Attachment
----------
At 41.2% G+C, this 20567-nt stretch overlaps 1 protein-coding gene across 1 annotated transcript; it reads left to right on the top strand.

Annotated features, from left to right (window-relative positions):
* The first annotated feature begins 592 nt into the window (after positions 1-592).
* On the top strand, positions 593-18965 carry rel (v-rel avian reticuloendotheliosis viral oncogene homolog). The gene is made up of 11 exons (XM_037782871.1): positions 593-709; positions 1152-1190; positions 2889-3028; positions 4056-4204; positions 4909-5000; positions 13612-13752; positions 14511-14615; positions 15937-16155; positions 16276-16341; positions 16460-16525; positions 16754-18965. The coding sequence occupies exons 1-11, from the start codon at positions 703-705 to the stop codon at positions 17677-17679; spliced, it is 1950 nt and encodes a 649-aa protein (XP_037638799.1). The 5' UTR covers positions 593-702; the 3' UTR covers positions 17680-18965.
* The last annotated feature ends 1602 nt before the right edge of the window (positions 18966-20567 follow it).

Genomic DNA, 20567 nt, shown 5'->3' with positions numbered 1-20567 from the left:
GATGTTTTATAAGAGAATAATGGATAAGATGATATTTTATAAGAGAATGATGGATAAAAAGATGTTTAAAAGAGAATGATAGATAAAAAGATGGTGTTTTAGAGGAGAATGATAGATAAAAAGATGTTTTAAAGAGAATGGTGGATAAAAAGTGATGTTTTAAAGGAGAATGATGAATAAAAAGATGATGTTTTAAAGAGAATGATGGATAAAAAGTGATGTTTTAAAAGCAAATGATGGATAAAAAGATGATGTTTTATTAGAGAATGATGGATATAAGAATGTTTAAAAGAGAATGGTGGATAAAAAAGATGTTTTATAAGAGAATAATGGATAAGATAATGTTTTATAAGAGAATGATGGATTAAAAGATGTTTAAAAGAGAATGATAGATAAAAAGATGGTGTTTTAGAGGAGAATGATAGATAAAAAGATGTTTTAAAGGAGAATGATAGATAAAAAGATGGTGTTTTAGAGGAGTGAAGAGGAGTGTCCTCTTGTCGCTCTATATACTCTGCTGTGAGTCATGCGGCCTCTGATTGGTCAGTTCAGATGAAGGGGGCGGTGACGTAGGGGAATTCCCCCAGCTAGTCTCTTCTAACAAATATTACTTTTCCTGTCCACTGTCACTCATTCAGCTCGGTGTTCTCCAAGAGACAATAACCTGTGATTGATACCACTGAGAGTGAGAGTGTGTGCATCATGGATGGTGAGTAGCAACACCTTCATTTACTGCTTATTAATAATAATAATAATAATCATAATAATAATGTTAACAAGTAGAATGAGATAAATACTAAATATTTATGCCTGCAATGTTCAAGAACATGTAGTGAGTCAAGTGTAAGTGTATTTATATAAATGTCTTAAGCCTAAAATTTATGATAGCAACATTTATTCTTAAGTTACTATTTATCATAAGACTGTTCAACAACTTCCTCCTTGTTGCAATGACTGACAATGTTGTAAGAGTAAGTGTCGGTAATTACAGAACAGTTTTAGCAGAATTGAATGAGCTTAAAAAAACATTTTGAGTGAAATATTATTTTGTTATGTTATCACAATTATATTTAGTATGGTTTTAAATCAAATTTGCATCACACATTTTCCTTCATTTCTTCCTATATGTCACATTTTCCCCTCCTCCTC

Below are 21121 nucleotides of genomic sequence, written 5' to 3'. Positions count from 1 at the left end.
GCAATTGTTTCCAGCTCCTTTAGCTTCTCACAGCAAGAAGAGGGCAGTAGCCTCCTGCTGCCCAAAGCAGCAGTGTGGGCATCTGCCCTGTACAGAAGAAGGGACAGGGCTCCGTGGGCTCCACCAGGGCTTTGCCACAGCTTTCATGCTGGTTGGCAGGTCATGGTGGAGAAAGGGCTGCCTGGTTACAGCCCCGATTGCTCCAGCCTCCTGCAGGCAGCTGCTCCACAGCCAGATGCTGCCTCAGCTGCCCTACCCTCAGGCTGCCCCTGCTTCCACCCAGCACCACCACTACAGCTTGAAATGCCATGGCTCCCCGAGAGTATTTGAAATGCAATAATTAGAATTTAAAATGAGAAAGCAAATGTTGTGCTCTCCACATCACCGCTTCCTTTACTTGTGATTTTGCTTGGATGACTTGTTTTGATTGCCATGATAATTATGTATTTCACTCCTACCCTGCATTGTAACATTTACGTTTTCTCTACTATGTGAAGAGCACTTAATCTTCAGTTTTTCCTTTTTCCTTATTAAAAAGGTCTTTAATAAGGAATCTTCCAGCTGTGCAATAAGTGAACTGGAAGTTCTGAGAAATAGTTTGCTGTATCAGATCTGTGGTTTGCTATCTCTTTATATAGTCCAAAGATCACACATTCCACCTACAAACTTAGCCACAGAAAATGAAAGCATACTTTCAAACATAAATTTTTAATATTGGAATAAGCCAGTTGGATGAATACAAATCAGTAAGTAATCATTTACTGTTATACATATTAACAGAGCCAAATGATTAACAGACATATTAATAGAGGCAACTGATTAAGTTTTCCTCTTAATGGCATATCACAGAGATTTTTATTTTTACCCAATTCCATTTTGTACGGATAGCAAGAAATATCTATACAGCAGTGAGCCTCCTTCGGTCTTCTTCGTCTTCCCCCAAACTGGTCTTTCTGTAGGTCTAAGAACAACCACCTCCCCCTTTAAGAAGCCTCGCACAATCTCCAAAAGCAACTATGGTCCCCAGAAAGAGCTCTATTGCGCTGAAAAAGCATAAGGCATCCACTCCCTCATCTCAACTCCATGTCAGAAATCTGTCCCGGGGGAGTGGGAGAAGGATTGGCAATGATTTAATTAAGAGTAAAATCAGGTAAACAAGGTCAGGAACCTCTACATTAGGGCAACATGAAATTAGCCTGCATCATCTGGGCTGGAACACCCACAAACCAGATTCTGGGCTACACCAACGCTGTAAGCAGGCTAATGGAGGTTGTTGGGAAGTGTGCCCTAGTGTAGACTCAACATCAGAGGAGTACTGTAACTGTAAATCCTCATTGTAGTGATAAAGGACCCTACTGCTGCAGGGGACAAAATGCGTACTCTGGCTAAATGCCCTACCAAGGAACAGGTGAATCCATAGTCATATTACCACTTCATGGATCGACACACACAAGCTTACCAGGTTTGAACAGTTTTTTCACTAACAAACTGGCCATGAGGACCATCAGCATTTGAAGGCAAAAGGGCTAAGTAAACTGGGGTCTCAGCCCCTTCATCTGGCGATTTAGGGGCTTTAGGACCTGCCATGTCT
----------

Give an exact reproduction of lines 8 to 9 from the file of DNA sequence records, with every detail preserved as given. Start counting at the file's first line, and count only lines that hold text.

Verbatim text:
Below are 21121 nucleotides of genomic sequence, written 5' to 3'. Positions count from 1 at the left end.
GCAATTGTTTCCAGCTCCTTTAGCTTCTCACAGCAAGAAGAGGGCAGTAGCCTCCTGCTGCCCAAAGCAGCAGTGTGGGCATCTGCCCTGTACAGAAGAAGGGACAGGGCTCCGTGGGCTCCACCAGGGCTTTGCCACAGCTTTCATGCTGGTTGGCAGGTCATGGTGGAGAAAGGGCTGCCTGGTTACAGCCCCGATTGCTCCAGCCTCCTGCAGGCAGCTGCTCCACAGCCAGATGCTGCCTCAGCTGCCCTACCCTCAGGCTGCCCCTGCTTCCACCCAGCACCACCACTACAGCTTGAAATGCCATGGCTCCCCGAGAGTATTTGAAATGCAATAATTAGAATTTAAAATGAGAAAGCAAATGTTGTGCTCTCCACATCACCGCTTCCTTTACTTGTGATTTTGCTTGGATGACTTGTTTTGATTGCCATGATAATTATGTATTTCACTCCTACCCTGCATTGTAACATTTACGTTTTCTCTACTATGTGAAGAGCACTTAATCTTCAGTTTTTCCTTTTTCCTTATTAAAAAGGTCTTTAATAAGGAATCTTCCAGCTGTGCAATAAGTGAACTGGAAGTTCTGAGAAATAGTTTGCTGTATCAGATCTGTGGTTTGCTATCTCTTTATATAGTCCAAAGATCACACATTCCACCTACAAACTTAGCCACAGAAAATGAAAGCATACTTTCAAACATAAATTTTTAATATTGGAATAAGCCAGTTGGATGAATACAAATCAGTAAGTAATCATTTACTGTTATACATATTAACAGAGCCAAATGATTAACAGACATATTAATAGAGGCAACTGATTAAGTTTTCCTCTTAATGGCATATCACAGAGATTTTTATTTTTACCCAATTCCATTTTGTACGGATAGCAAGAAATATCTATACAGCAGTGAGCCTCCTTCGGTCTTCTTCGTCTTCCCCCAAACTGGTCTTTCTGTAGGTCTAAGAACAACCACCTCCCCCTTTAAGAAGCCTCGCACAATCTCCAAAAGCAACTATGGTCCCCAGAAAGAGCTCTATTGCGCTGAAAAAGCATAAGGCATCCACTCCCTCATCTCAACTCCATGTCAGAAATCTGTCCCGGGGGAGTGGGAGAAGGATTGGCAATGATTTAATTAAGAGTAAAATCAGGTAAACAAGGTCAGGAACCTCTACATTAGGGCAACATGAAATTAGCCTGCATCATCTGGGCTGGAACACCCACAAACCAGATTCTGGGCTACACCAACGCTGTAAGCAGGCTAATGGAGGTTGTTGGGAAGTGTGCCCTAGTGTAGACTCAACATCAGAGGAGTACTGTAACTGTAAATCCTCATTGTAGTGATAAAGGACCCTACTGCTGCAGGGGACAAAATGCGTACTCTGGCTAAATGCCCTACCAAGGAACAGGTGAATCCATAGTCATATTACCACTTCATGGATCGACACACACAAGCTTACCAGGTTTGAACAGTTTTTTCACTAACAAACTGGCCATGAGGACCATCAGCATTTGAAGGCAAAAGGGCTAAGTAAACTGGGGTCTCAGCCCCTTCATCTGGCGATTTAGGGGCTTTAGGACCTGCCATGTCT